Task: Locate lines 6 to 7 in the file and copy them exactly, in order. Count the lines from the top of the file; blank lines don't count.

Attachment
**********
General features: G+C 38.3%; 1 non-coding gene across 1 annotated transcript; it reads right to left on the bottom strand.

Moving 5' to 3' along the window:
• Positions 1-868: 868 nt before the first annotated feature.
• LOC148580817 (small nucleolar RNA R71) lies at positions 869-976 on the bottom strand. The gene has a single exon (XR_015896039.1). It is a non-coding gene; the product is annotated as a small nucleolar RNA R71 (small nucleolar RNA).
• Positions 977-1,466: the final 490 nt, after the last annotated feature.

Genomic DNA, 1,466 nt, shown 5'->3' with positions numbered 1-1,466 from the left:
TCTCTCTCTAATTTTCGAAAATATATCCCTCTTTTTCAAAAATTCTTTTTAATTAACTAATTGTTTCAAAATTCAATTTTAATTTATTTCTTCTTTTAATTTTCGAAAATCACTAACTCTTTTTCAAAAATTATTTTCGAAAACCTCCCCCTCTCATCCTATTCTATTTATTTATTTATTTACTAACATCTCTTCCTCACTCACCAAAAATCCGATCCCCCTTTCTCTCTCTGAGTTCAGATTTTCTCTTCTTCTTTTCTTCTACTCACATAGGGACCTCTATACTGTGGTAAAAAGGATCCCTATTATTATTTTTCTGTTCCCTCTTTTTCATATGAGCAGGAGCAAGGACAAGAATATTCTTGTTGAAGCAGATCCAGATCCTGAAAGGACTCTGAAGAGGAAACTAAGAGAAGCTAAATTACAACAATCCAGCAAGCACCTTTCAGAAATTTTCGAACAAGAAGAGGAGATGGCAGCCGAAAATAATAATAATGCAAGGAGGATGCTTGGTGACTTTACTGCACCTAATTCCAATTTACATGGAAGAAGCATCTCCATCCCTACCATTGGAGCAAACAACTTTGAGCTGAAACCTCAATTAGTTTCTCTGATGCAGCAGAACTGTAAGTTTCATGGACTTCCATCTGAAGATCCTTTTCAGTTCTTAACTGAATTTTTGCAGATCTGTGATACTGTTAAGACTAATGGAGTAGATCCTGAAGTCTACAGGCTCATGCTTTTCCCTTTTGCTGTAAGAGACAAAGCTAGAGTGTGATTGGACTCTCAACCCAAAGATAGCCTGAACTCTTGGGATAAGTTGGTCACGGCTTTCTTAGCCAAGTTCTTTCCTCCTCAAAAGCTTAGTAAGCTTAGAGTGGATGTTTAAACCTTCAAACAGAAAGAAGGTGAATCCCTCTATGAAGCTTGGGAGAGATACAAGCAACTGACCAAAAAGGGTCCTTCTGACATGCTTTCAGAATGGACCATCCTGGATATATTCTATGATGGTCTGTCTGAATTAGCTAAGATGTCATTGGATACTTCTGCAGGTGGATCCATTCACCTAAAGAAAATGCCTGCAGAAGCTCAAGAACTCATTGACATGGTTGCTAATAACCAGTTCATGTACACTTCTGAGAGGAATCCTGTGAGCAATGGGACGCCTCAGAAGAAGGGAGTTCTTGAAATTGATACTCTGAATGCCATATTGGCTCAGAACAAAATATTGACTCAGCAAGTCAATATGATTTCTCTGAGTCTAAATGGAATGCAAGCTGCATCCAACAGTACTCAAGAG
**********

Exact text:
Genomic DNA, 1,466 nt, shown 5'->3' with positions numbered 1-1,466 from the left:
TCTCTCTCTAATTTTCGAAAATATATCCCTCTTTTTCAAAAATTCTTTTTAATTAACTAATTGTTTCAAAATTCAATTTTAATTTATTTCTTCTTTTAATTTTCGAAAATCACTAACTCTTTTTCAAAAATTATTTTCGAAAACCTCCCCCTCTCATCCTATTCTATTTATTTATTTATTTACTAACATCTCTTCCTCACTCACCAAAAATCCGATCCCCCTTTCTCTCTCTGAGTTCAGATTTTCTCTTCTTCTTTTCTTCTACTCACATAGGGACCTCTATACTGTGGTAAAAAGGATCCCTATTATTATTTTTCTGTTCCCTCTTTTTCATATGAGCAGGAGCAAGGACAAGAATATTCTTGTTGAAGCAGATCCAGATCCTGAAAGGACTCTGAAGAGGAAACTAAGAGAAGCTAAATTACAACAATCCAGCAAGCACCTTTCAGAAATTTTCGAACAAGAAGAGGAGATGGCAGCCGAAAATAATAATAATGCAAGGAGGATGCTTGGTGACTTTACTGCACCTAATTCCAATTTACATGGAAGAAGCATCTCCATCCCTACCATTGGAGCAAACAACTTTGAGCTGAAACCTCAATTAGTTTCTCTGATGCAGCAGAACTGTAAGTTTCATGGACTTCCATCTGAAGATCCTTTTCAGTTCTTAACTGAATTTTTGCAGATCTGTGATACTGTTAAGACTAATGGAGTAGATCCTGAAGTCTACAGGCTCATGCTTTTCCCTTTTGCTGTAAGAGACAAAGCTAGAGTGTGATTGGACTCTCAACCCAAAGATAGCCTGAACTCTTGGGATAAGTTGGTCACGGCTTTCTTAGCCAAGTTCTTTCCTCCTCAAAAGCTTAGTAAGCTTAGAGTGGATGTTTAAACCTTCAAACAGAAAGAAGGTGAATCCCTCTATGAAGCTTGGGAGAGATACAAGCAACTGACCAAAAAGGGTCCTTCTGACATGCTTTCAGAATGGACCATCCTGGATATATTCTATGATGGTCTGTCTGAATTAGCTAAGATGTCATTGGATACTTCTGCAGGTGGATCCATTCACCTAAAGAAAATGCCTGCAGAAGCTCAAGAACTCATTGACATGGTTGCTAATAACCAGTTCATGTACACTTCTGAGAGGAATCCTGTGAGCAATGGGACGCCTCAGAAGAAGGGAGTTCTTGAAATTGATACTCTGAATGCCATATTGGCTCAGAACAAAATATTGACTCAGCAAGTCAATATGATTTCTCTGAGTCTAAATGGAATGCAAGCTGCATCCAACAGTACTCAAGAG